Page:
Minor problems with convergence and tracking are extremely common and children will overcome them, in many cases, just by practising reading consistently and frequently. But it may be that you can help your child in the following ways:-
Let him or her point at words, when reading, with a pencil or a finger, if he or she wants to.
(If the child is struggling to ‘fixate’, this will take some of the stress out of the process.)
Let the child use a card under the line he or she is reading, to stop him or her jumping or wandering up or down away from it.
Let him or her use a larger typeface if it seems to help.
In other words, don’t try to accelerate the process of growing out of ‘baby’ reading …. some Scandinavian and European countries do not make children start reading until they are about eight, when the eye muscles are fully developed. It might spare children a huge amount of pain and embarrassment if the same policy was adopted in Britain. A web-site called ‘eyecanlearn.com’ is invaluable and offers a variety of tests and simple exercises which you – a concerned parent – can use with your child.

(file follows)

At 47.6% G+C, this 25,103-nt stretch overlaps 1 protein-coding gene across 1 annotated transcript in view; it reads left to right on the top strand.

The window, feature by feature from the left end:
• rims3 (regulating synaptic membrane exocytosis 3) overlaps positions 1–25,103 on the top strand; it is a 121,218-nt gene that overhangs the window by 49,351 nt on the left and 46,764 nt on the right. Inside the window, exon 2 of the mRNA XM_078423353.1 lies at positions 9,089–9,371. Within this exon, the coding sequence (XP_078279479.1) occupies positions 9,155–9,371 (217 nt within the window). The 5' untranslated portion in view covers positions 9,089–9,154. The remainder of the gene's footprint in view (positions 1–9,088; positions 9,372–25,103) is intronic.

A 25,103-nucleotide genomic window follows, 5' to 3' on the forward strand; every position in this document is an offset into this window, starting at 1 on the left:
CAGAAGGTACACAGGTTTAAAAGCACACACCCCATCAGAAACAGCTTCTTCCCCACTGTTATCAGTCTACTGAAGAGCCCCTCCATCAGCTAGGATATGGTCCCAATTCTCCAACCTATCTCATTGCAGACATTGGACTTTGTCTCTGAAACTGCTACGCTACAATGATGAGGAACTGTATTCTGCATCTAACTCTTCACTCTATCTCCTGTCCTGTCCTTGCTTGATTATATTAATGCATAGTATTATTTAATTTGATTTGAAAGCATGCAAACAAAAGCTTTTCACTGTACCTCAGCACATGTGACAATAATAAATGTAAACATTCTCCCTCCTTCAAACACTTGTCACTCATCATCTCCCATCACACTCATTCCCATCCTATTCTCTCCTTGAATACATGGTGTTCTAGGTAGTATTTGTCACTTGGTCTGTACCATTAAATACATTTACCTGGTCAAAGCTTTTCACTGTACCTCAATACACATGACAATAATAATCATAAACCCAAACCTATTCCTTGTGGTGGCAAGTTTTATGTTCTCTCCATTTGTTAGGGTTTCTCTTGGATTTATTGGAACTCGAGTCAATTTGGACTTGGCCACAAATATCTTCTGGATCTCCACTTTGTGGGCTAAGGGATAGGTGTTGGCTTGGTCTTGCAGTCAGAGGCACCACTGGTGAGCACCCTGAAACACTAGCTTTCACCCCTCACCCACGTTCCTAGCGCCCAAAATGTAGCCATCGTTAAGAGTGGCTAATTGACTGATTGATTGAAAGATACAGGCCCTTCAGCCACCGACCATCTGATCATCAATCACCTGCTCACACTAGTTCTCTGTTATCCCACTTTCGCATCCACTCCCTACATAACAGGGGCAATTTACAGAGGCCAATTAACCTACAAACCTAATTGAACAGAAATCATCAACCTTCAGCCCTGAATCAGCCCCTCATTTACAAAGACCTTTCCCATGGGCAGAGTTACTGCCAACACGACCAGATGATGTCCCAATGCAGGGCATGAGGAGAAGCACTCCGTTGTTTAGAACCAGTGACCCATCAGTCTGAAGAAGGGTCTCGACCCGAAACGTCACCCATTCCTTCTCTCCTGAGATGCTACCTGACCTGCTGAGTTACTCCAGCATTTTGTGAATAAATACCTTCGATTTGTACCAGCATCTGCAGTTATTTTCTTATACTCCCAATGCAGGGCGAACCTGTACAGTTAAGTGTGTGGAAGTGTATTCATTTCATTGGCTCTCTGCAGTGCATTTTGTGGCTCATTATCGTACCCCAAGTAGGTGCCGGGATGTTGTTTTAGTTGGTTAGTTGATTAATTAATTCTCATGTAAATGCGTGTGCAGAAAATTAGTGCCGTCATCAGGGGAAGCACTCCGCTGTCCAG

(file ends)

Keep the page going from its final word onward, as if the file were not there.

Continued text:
The reference below takes you straight to a test to see how accurately and quickly a child who is already happy and confident about numbers can move his or her eyes across a virtual page: